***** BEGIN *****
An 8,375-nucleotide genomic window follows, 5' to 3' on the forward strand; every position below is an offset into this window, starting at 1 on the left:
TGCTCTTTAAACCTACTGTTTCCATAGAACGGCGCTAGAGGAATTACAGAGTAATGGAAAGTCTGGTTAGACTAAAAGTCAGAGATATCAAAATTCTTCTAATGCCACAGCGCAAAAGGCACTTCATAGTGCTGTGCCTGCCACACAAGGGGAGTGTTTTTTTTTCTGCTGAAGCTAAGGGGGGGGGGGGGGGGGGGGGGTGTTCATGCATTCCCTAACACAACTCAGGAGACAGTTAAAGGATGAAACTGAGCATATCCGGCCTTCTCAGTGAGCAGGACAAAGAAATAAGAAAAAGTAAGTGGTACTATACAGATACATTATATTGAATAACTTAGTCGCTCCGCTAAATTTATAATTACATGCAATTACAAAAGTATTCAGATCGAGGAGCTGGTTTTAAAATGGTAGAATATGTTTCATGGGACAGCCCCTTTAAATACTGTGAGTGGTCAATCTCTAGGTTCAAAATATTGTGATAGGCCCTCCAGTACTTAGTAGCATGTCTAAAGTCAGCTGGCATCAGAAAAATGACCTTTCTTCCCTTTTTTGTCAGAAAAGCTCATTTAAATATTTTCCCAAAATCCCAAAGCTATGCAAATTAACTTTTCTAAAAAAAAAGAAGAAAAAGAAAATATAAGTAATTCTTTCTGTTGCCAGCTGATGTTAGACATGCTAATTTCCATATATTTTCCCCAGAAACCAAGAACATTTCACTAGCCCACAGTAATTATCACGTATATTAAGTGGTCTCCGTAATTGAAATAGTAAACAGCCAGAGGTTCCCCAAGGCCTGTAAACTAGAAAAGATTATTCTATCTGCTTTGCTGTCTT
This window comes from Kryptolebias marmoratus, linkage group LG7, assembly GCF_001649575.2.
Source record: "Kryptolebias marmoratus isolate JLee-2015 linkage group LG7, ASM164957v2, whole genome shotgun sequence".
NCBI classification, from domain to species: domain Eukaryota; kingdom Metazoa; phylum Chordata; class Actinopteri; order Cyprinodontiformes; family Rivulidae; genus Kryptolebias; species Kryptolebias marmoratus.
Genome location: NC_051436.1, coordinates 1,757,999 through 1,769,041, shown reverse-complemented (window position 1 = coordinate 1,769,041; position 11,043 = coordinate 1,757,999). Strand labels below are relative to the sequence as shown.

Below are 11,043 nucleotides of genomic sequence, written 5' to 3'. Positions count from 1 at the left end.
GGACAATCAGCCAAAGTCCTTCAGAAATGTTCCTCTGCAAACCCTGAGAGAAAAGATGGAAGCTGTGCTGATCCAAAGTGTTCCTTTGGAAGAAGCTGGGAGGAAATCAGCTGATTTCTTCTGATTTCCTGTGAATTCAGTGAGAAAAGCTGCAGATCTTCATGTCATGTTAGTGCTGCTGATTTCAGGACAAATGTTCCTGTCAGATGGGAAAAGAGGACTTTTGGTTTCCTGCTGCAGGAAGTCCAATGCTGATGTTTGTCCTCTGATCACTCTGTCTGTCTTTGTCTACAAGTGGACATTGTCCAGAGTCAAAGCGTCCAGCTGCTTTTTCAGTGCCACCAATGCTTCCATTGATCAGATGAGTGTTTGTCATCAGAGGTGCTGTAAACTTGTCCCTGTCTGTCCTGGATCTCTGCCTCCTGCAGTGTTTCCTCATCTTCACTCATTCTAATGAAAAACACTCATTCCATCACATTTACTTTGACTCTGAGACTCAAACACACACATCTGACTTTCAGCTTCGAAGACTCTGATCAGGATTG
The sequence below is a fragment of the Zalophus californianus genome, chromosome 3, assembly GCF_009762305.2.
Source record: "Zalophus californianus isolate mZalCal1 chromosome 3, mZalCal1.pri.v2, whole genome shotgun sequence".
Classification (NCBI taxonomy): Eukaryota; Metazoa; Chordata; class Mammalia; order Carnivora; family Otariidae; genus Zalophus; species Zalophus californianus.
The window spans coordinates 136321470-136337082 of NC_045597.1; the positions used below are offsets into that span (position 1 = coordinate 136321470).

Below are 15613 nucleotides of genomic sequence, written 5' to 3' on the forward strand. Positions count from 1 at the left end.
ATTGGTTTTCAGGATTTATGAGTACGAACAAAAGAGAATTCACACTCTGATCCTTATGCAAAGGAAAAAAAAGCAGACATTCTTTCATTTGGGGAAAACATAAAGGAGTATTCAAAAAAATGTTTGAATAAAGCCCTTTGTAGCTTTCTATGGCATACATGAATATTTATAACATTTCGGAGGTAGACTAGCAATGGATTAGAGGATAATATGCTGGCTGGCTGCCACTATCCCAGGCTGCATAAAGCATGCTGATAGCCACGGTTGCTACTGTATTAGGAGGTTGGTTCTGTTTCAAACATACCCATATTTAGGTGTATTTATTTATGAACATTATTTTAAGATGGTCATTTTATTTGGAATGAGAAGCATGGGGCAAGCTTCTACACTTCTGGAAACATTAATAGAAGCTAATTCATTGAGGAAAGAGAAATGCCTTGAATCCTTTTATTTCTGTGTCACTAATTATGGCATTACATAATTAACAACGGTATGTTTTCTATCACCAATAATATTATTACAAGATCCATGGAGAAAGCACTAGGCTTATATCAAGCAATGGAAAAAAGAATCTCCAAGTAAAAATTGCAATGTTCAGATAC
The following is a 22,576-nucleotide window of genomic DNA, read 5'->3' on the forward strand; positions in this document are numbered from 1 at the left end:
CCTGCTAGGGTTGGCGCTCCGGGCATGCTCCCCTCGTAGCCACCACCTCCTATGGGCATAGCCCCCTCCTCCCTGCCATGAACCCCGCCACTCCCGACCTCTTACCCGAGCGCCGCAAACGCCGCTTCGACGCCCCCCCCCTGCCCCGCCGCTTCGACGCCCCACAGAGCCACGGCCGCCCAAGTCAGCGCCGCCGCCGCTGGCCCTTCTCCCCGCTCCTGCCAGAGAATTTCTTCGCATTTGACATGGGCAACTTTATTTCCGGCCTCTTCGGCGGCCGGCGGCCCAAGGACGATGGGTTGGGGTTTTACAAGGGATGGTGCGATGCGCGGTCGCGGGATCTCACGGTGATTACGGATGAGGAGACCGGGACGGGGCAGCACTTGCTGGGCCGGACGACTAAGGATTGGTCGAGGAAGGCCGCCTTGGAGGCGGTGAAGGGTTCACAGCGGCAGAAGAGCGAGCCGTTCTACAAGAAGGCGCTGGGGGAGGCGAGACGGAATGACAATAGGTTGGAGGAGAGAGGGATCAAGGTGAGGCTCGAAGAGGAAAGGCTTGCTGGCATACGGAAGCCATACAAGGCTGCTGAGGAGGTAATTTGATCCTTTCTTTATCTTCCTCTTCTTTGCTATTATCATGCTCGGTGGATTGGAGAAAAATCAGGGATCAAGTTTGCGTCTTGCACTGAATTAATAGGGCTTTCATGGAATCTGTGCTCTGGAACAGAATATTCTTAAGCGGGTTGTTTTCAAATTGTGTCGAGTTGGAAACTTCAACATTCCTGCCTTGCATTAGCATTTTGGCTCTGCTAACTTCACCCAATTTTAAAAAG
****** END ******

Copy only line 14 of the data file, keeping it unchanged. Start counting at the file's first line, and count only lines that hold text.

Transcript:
ATTGGTTTTCAGGATTTATGAGTACGAACAAAAGAGAATTCACACTCTGATCCTTATGCAAAGGAAAAAAAAGCAGACATTCTTTCATTTGGGGAAAACATAAAGGAGTATTCAAAAAAATGTTTGAATAAAGCCCTTTGTAGCTTTCTATGGCATACATGAATATTTATAACATTTCGGAGGTAGACTAGCAATGGATTAGAGGATAATATGCTGGCTGGCTGCCACTATCCCAGGCTGCATAAAGCATGCTGATAGCCACGGTTGCTACTGTATTAGGAGGTTGGTTCTGTTTCAAACATACCCATATTTAGGTGTATTTATTTATGAACATTATTTTAAGATGGTCATTTTATTTGGAATGAGAAGCATGGGGCAAGCTTCTACACTTCTGGAAACATTAATAGAAGCTAATTCATTGAGGAAAGAGAAATGCCTTGAATCCTTTTATTTCTGTGTCACTAATTATGGCATTACATAATTAACAACGGTATGTTTTCTATCACCAATAATATTATTACAAGATCCATGGAGAAAGCACTAGGCTTATATCAAGCAATGGAAAAAAGAATCTCCAAGTAAAAATTGCAATGTTCAGATAC